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  • GDC 2019: OpenXR Specification And API Released Publicly For AR And VR Devices
    open xr ar vr augmented virtual reality logo

    ,The OpenXR specification and application programming interface is public for the first time today.

    The 0.90 provisional OpenXR specification provides a standardized interface between virtual worlds and the devices which track movement as well as render and display those worlds. The Khronos Group, which is releasing the standard for developer and industry feedback, is broadly supported by companies invested in AR and VR technologies.

    Multiple implementations of the specification are available today. An open source implementation called ‘Monado’ from Collabora is launching. There is also a developer preview of the OpenXR runtime from Microsoft for VR headsets using its tracking technology.

    “Competing proprietary standards don’t inspire confidence in the consumer to invest,” said Neil Trevett, President of the Khronos Working Group. Now, “there’s no longer an engineering reason why applications can’t be deployed on any HMD that supports OpenXR.” 

    OpenXR = Virtual Reality And Augmented Reality

    OpenXR carries broad industry support. This chart from the Khronos Group shows groups supporting the standard as of March 2019.

    Representatives from a number of companies working in VR and AR voiced their support for the standard today. They include Facebook, Microsoft, Epic Games, Unity, HTC and Intel. Microsoft is “dedicated to supporting the launch of OpenXR this year on Windows Mixed Reality and HoloLens 2,” Technical Fellow Alex Kipman said in a prepared statement.

    “Facebook and Oculus continue to believe in the value the OpenXR standard delivers to users and developers. We plan to provide runtime support for apps built on OpenXR 1.0 on the Rift and Quest platforms later this year,” said Nate Mitchell, Oculus Co-founder and head of VR product, Facebook, in a prepared statement.

    Development timeline of OpenXR through March 2019.

    Next Steps

    Last year at the SIGGRAPH computer graphics conference headsets with widely varying specifications ran the same OpenXR application. That’s the ultimate promise of the standard — simplifying cross-platform development and allowing for a single application to run on a wide range of devices. SIGGRAPH was also the last major milestone for the standard before today’s release.

    OpenXR can be used with Vulkan for high-performance rendering as well as other 3D APIs like Direct3D and OpenGL. You can find the new specification on the Khronos website and dig through the documentation.

    Watch for updates from UploadVR as we track the roll-out of OpenXR over the course of the year.

    Tagged with: GDC, Khronos Group, OpenXR

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  • VR to Dominate Korean Pavilion at GDC 2019 Over half the companies will be displaying some sort of VR or AR tech.
  • Half-Life VR References Found In DOTA 2 Update – Report
    Half-Life VR References Found In DOTA 2 Update – Report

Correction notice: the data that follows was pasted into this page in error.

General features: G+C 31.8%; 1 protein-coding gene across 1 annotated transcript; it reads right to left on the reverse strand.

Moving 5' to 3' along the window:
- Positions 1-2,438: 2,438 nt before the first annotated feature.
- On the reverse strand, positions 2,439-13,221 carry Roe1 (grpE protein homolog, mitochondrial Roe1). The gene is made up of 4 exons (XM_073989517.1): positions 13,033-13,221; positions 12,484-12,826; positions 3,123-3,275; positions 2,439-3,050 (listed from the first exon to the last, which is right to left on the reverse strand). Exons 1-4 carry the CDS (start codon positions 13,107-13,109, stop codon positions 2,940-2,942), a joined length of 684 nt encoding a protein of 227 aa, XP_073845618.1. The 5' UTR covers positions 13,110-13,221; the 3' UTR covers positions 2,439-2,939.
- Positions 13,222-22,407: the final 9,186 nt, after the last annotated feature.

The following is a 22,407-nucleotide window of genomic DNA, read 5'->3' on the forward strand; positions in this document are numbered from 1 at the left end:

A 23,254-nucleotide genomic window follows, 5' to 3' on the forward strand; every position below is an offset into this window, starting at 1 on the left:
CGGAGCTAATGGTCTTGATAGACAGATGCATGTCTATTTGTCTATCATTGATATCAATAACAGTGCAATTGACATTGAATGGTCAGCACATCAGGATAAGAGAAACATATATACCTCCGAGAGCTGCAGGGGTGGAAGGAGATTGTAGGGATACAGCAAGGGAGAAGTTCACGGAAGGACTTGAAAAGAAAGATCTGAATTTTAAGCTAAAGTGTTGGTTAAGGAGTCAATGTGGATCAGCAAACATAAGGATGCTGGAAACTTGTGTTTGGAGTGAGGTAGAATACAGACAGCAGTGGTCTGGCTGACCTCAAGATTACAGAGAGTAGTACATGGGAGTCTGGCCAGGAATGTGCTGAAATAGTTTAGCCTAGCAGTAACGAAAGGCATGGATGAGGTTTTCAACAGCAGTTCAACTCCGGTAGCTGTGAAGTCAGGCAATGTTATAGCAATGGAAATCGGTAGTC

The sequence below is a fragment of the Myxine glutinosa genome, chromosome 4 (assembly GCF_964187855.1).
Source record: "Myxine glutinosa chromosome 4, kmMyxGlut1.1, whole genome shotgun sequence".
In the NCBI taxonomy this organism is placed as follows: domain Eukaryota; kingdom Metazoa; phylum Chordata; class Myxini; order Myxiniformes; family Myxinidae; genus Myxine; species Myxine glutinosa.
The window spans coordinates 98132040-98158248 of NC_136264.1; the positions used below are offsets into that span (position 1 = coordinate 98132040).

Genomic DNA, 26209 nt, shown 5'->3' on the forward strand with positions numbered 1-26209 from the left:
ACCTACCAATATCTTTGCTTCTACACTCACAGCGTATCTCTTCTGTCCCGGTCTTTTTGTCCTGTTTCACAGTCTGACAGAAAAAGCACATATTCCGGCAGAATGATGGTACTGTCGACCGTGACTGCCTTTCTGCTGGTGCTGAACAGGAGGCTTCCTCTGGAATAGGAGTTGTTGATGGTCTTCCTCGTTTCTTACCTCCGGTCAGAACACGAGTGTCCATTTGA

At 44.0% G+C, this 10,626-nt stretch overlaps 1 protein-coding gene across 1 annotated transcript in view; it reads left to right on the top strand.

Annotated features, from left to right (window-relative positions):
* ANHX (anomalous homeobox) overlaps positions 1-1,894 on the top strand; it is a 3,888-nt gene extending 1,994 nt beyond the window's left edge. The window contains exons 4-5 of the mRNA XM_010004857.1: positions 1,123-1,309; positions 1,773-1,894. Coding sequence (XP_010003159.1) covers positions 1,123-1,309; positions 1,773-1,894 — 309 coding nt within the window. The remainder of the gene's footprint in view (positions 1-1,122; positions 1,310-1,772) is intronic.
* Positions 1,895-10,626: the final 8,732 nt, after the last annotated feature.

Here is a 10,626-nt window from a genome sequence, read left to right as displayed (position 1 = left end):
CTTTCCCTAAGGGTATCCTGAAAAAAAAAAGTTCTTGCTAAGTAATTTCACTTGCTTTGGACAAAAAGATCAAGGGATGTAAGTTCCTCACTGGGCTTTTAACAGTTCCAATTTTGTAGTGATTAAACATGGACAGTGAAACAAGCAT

We may well be formally introduced to Half-Life VR at GDC this week. Valve’s long-rumored VR game could be revealed alongside its new SteamVR headset which we wrote about late last year. But, ahead of any such reveal, more apparent references to the game have been uncovered.

    Word comes by way of the Valve News Network’s latest video (below). According to the video, a Tools Update to Valve’s DOTA 2 featured a few more references to Half-Life VR or ‘hlvr’. Specifically, the documentation makes reference to a ‘hlvr_weapon_shotgun_prototype’ and ‘SPORE damage’. Spore is a term associated with material from Half-Life’s alien dimension, Xen, as well as a Spore Launcher weapon in the original game. And the shotgun is, well, yeah, a shotgun.

    We haven’t seen the text ourselves but VNN has been a pretty reliable and persistent source of these leaks. It’s far from the first time ‘hlvr’ terms have been found in updates to Valve products, either. The real question is if this update (which went live on March 6th) suggests we could be playing Half-Life VR at GDC this week.

    We’ve previously reported that Half-Life VR is in the works and is a prequel instead of Half-Life 3. We’re expecting the game to be something of a showcase for Valve’s latest headset. We previously reported that device has a 135 degree field of view (FOV) with resolution similar to that of Vive Pro. Half-Life VR may even be bundled with the device.

    Whatever awaits us this week, you can be sure we’ll bring you the latest.

    Tagged with: Half-Life VR, valve

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  • Wireless PSVR Headset Detailed In New Sony Patent
    wireless PSVR patent

    The future of Sony’s PSVR headset just got even more promising. A recently granted patent suggests a wireless version of the device is in the works.

    The patent sprung up online over the weekend. It details a headset that seems to wirelessly communicate with a piece of hardware external from the PS4 itself. In the patent’s drawings it essentially looks like the original PSVR wirelessly linked to the breakout box. The description says that the console powering the headset would feature a “program capable of switching a frequency band used for communication earlier than before according to a change in an environment in which a communication device or a communication partner is placed.”

    It’s not clear if this is simply a new version of PSVR or a full PSVR 2. The patent shows the kit running on a PS4 and using a PlayStation Camera, but these could all be placeholder images for what’s next.

    Wireless VR headsets that are still powered by PCs or consoles are an interesting prospect. HTC already offers an official wireless VR adapter for its HTC Vive, for example. However, these products require fast connectivity. It’s also essential that they don’t add on any perceivable latency to the VR experience. Still, if Sony is working on an official solution for its next VR headset it could mean a big jump in immersion between PSVR 1 and 2.

    So far we’re not sure when to expect a PSVR 2 reveal. The assumption is that such a device would run on Sony’s next console, a hypothetical PS5. There have been plenty of other patents from the company that point to new controllers and tracking systems too.